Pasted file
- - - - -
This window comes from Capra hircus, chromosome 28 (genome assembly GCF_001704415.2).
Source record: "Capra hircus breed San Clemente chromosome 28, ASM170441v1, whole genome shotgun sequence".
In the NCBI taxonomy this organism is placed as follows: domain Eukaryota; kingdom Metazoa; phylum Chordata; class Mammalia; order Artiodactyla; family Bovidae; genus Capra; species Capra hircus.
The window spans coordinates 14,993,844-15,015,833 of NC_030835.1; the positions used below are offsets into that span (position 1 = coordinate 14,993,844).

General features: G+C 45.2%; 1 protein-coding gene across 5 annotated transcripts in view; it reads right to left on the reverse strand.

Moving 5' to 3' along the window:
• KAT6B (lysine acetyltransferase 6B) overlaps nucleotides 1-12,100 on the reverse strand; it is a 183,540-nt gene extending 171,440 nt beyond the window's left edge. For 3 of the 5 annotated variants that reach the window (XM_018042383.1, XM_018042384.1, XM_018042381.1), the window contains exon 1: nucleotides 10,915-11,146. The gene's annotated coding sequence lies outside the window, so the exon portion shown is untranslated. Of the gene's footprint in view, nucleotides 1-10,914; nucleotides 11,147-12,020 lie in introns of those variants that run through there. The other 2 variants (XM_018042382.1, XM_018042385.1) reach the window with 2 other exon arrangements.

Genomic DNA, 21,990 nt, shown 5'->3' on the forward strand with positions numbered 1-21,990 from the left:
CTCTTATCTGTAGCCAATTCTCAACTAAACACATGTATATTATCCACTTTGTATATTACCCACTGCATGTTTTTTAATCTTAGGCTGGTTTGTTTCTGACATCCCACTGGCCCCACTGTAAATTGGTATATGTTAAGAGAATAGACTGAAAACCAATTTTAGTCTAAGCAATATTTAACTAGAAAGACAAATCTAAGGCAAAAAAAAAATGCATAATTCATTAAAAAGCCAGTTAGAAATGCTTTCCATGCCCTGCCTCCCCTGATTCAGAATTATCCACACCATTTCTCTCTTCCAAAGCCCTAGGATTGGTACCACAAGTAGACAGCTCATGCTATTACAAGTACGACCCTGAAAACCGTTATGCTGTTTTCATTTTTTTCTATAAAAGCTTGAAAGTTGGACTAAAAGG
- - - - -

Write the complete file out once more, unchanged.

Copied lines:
This window comes from Capra hircus, chromosome 28 (genome assembly GCF_001704415.2).
Source record: "Capra hircus breed San Clemente chromosome 28, ASM170441v1, whole genome shotgun sequence".
In the NCBI taxonomy this organism is placed as follows: domain Eukaryota; kingdom Metazoa; phylum Chordata; class Mammalia; order Artiodactyla; family Bovidae; genus Capra; species Capra hircus.
The window spans coordinates 14,993,844-15,015,833 of NC_030835.1; the positions used below are offsets into that span (position 1 = coordinate 14,993,844).

General features: G+C 45.2%; 1 protein-coding gene across 5 annotated transcripts in view; it reads right to left on the reverse strand.

Moving 5' to 3' along the window:
• KAT6B (lysine acetyltransferase 6B) overlaps nucleotides 1-12,100 on the reverse strand; it is a 183,540-nt gene extending 171,440 nt beyond the window's left edge. For 3 of the 5 annotated variants that reach the window (XM_018042383.1, XM_018042384.1, XM_018042381.1), the window contains exon 1: nucleotides 10,915-11,146. The gene's annotated coding sequence lies outside the window, so the exon portion shown is untranslated. Of the gene's footprint in view, nucleotides 1-10,914; nucleotides 11,147-12,020 lie in introns of those variants that run through there. The other 2 variants (XM_018042382.1, XM_018042385.1) reach the window with 2 other exon arrangements.

Genomic DNA, 21,990 nt, shown 5'->3' on the forward strand with positions numbered 1-21,990 from the left:
CTCTTATCTGTAGCCAATTCTCAACTAAACACATGTATATTATCCACTTTGTATATTACCCACTGCATGTTTTTTAATCTTAGGCTGGTTTGTTTCTGACATCCCACTGGCCCCACTGTAAATTGGTATATGTTAAGAGAATAGACTGAAAACCAATTTTAGTCTAAGCAATATTTAACTAGAAAGACAAATCTAAGGCAAAAAAAAAATGCATAATTCATTAAAAAGCCAGTTAGAAATGCTTTCCATGCCCTGCCTCCCCTGATTCAGAATTATCCACACCATTTCTCTCTTCCAAAGCCCTAGGATTGGTACCACAAGTAGACAGCTCATGCTATTACAAGTACGACCCTGAAAACCGTTATGCTGTTTTCATTTTTTTCTATAAAAGCTTGAAAGTTGGACTAAAAGG